Rutan would claim there was no way to know that nitrous oxide could explode on its own. However, nitrous oxide is a mono-propellant — meaning it can do precisely that under certain conditions. There had been previous incidents in other industries, including the massive explosion of a nitrous oxide trailer in 2001 due to an overheated pump in Einhoven, The Netherlands. That accident would later be incorporated in Scaled Composites’ nitrous oxide safety guide.
For all of Rutan’s boasting, it’s difficult to imagine such an accident occurring at one of the NASA’s test facilities. Or on a test stand run by any experienced rocket company. They would have done their homework on nitrous oxide, understood the risks, and taken the standard safety precaution of clearing the test stand of personnel before beginning any hazardous activities.
Engineers would spend years redesigning the nitrous tank to prevent a recurrence of the accident. Meanwhile, Scaled was dealing with a different problem: the larger engine’s vibrations and oscillations were so severe that they threatened to excessively shake up the crew and passengers and cause damage to the ship. It would take a decade to produce an engine that could be fired for more than 30 seconds in flight.
Siebold and Alsbury were testing that engine when SpaceShipTwo was brought down by another danger that Scaled and FAA AST failed to properly address.
A Failure of Imagination and Oversight
The National Transportation Safety Board’s (NTSB) accident report, released nine months after the crash, did not place all of the blame on Alsbury. Instead, the safety board concluded the probable cause of the accident was
Scaled Composite’s failure to consider and protect against the possibility that a single human error could result in a catastrophic hazard. This failure set the stage for the copilot’s premature unlocking of the feather system as a result of time pressure and vibration and loads that he had not recently experienced.
It had been 17 months since Alsbury had flown as Stucky’s co-pilot on SpaceShipTwo’s first powered flights. The vehicle was a hand-flown ship that created an enormous workload for both pilots. A FAA safety expert said SpaceShipTwo had the highest pilot workload he had ever seen for any flying vehicle.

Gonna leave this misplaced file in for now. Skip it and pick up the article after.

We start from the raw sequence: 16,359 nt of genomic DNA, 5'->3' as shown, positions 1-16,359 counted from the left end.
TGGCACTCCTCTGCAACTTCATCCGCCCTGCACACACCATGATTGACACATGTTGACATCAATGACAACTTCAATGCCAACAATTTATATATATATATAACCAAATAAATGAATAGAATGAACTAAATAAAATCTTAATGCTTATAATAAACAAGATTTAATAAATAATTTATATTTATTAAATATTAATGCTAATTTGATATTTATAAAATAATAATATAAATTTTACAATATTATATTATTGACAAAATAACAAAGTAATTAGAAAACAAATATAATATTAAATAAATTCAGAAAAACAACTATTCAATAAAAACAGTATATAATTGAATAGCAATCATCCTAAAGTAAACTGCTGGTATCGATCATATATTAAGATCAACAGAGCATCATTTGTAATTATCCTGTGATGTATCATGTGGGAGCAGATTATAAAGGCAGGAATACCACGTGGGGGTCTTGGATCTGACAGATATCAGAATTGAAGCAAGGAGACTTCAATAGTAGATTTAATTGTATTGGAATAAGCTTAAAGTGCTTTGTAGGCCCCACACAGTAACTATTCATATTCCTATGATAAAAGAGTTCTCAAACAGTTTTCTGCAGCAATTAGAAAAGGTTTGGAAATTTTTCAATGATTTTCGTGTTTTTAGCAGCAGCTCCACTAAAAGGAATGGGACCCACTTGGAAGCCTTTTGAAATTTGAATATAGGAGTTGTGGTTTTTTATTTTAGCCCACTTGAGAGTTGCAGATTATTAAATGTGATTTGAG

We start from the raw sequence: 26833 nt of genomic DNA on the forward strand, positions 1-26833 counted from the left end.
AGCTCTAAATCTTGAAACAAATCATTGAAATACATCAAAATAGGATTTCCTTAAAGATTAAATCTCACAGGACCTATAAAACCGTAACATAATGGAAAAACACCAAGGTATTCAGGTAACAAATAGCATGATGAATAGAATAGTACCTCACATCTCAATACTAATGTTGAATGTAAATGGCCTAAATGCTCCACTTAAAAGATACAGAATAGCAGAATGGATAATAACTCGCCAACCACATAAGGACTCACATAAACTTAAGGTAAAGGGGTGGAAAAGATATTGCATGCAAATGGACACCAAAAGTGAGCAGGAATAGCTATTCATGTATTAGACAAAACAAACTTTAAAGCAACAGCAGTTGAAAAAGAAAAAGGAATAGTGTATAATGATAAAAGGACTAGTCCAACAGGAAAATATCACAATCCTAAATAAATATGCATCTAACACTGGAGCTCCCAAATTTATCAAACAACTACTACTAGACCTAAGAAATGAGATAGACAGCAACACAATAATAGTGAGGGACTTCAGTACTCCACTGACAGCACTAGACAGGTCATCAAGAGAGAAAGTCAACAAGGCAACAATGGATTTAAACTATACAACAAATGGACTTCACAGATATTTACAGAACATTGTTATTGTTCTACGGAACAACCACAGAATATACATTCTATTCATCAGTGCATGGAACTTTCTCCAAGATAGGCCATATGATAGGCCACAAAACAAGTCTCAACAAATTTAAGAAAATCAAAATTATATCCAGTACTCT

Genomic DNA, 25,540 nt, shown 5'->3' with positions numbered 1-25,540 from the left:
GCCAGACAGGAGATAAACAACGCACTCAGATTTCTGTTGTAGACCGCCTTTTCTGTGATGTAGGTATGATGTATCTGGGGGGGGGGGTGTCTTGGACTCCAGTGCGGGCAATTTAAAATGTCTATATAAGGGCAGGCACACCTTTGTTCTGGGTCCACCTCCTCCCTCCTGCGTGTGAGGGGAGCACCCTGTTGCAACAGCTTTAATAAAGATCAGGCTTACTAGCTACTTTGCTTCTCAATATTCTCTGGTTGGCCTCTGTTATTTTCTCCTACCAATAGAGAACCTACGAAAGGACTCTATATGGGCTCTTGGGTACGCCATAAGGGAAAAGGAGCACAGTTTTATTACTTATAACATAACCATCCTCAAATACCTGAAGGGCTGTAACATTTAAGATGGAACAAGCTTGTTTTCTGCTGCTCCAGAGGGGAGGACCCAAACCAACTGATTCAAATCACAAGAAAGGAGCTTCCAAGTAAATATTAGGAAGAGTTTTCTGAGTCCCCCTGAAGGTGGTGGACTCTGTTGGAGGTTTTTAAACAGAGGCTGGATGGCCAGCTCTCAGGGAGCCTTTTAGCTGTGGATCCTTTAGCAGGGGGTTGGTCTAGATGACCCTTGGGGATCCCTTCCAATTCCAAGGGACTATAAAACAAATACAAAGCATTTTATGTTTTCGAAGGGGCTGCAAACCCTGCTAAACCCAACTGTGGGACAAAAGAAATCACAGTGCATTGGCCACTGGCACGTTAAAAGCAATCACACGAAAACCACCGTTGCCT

In order to begin powered flights, Scaled required an experimental permit from FAA AST. The NTSB found that the system safety analysis (SSA) the company submitted as part of its permit application in 2012 was deficient.
“Although Scaled’s Composite system safety analysis correctly identified that uncontrolled feather operation would be catastrophic, the SSA process was inadequate because it allowed an analysis that failed to identify a single human error could lead to a problem in the boost phase and failed to boost the effectiveness of mitigation measures,” the board concluded.
The NTSB found Scaled’s mistake was compounded by federal regulators. The FAA AST’s “evaluations of Scaled Composites’ initial and first renewal of the SpaceShipTwo experimental permit application were deficient because the evaluations failed to recognize that Scaled Composites’ hazard analysis did not meet regulatory requirements to identify hazards caused by human error.”
The SSA had been evaluated by an agency official without a lot of experience who concluded that it essentially met the safety requirements even though it did not meet the exact letter of the law. Scaled had evaluated the risks more as it would for the aircraft it was accustomed to building than for a supersonic space plane that would soar out of the atmosphere.
FAA AST issued an one-year, renewal permit for powered flights in late May 2012. The first powered flight took place nearly a year later on April 29, 2013.
In the year that followed the issuing of the permit, other FAA AST safety officials who had come over from NASA’s recently ended space shuttle program reviewed the SAA and found it to be deficient in its analysis of safety hazards.
These experts had spent years training astronauts and knew they made mistakes all the time. The shuttle’s systems and procedures were designed to prevent a single mistake from bringing down the vehicle.
The experts also knew there was a big difference between jets and spacecraft. “Above 50,000 feet, the game changes,” a safety expert later told NTSB investigators.
The experts proposed a get plan under which Scaled and FAA AST would have addressed the deficiencies in the SSA. The additional work would have delayed flight tests in a program was already running years behind schedule and many millions over budget.
FAA AST management under then Associate Administrator George Nield rejected the plan to improve the safety analysis. He sided with agency officials who argued the SAA was sufficient for the FAA AST’s limited regulatory role of protecting the un-involved public and property on the ground.
The office renewed the permit in May 2013 and again one year later, allowing Scaled Composites and Virgin Galactic to continue with flight tests without any external delays.
Agency safety experts who argued the SSA was deficient would later complain that management had succumbed to political pressure to keep testing on schedule. They said such pressure was common to all programs the office issued permits for, not just for SpaceShipTwo flights. No one identified exactly who was responsible for the pressure.